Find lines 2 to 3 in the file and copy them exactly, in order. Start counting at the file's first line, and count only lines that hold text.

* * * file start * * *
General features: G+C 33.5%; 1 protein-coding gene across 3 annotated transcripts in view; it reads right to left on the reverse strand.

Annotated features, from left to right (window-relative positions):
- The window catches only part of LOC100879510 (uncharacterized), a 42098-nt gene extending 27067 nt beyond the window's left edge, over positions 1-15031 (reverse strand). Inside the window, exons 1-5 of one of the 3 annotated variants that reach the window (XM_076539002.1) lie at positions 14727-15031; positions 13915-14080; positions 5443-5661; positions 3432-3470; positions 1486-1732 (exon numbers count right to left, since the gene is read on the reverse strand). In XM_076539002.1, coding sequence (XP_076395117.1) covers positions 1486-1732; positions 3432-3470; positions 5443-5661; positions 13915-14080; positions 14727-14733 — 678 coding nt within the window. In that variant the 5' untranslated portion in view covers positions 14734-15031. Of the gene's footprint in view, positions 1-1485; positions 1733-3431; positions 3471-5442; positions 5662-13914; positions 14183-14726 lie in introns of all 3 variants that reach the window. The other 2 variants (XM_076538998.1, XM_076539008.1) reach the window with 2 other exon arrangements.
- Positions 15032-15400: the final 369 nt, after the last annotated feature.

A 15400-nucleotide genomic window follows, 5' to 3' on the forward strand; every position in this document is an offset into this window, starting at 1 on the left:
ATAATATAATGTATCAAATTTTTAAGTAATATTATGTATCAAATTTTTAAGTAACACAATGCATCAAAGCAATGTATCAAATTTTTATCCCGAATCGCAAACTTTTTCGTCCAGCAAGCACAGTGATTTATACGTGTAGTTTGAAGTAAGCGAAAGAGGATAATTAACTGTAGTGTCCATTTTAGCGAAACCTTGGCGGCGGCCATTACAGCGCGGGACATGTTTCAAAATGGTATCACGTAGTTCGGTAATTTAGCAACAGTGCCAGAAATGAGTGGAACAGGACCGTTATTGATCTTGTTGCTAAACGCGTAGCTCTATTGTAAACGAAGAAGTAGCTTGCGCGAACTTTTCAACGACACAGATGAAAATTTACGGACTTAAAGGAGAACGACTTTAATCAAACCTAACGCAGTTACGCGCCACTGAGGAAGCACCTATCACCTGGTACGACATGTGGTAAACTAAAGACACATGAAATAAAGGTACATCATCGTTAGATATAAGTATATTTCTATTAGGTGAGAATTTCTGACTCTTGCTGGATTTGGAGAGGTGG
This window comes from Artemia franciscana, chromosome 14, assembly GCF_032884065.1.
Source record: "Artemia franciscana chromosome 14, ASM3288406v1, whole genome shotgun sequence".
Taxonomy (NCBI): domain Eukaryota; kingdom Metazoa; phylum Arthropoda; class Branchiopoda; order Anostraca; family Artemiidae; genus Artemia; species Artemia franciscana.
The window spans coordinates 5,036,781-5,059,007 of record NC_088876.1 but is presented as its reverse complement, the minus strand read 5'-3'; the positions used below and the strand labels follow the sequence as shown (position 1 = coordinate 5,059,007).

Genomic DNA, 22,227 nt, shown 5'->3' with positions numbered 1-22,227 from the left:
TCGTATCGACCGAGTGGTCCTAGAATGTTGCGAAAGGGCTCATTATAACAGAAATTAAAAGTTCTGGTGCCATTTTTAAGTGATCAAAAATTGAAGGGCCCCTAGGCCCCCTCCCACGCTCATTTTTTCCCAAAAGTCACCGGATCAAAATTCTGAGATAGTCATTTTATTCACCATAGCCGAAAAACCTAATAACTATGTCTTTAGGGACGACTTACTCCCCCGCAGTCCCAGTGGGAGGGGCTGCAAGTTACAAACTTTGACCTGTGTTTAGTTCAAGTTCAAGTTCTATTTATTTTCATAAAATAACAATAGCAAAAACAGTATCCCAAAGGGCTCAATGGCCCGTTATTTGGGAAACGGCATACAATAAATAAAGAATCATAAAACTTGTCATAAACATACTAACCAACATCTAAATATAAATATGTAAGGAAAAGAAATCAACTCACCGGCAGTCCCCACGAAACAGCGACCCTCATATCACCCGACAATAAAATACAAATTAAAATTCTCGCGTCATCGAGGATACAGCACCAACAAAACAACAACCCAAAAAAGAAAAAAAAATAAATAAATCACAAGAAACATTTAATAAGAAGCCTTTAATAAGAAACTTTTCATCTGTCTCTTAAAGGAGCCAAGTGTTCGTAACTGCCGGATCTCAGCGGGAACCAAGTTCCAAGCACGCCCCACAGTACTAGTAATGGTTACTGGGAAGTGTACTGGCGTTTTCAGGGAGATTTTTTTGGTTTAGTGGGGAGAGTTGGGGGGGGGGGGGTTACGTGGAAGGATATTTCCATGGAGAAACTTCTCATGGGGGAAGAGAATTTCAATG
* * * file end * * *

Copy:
Annotated features, from left to right (window-relative positions):
- The window catches only part of LOC100879510 (uncharacterized), a 42098-nt gene extending 27067 nt beyond the window's left edge, over positions 1-15031 (reverse strand). Inside the window, exons 1-5 of one of the 3 annotated variants that reach the window (XM_076539002.1) lie at positions 14727-15031; positions 13915-14080; positions 5443-5661; positions 3432-3470; positions 1486-1732 (exon numbers count right to left, since the gene is read on the reverse strand). In XM_076539002.1, coding sequence (XP_076395117.1) covers positions 1486-1732; positions 3432-3470; positions 5443-5661; positions 13915-14080; positions 14727-14733 — 678 coding nt within the window. In that variant the 5' untranslated portion in view covers positions 14734-15031. Of the gene's footprint in view, positions 1-1485; positions 1733-3431; positions 3471-5442; positions 5662-13914; positions 14183-14726 lie in introns of all 3 variants that reach the window. The other 2 variants (XM_076538998.1, XM_076539008.1) reach the window with 2 other exon arrangements.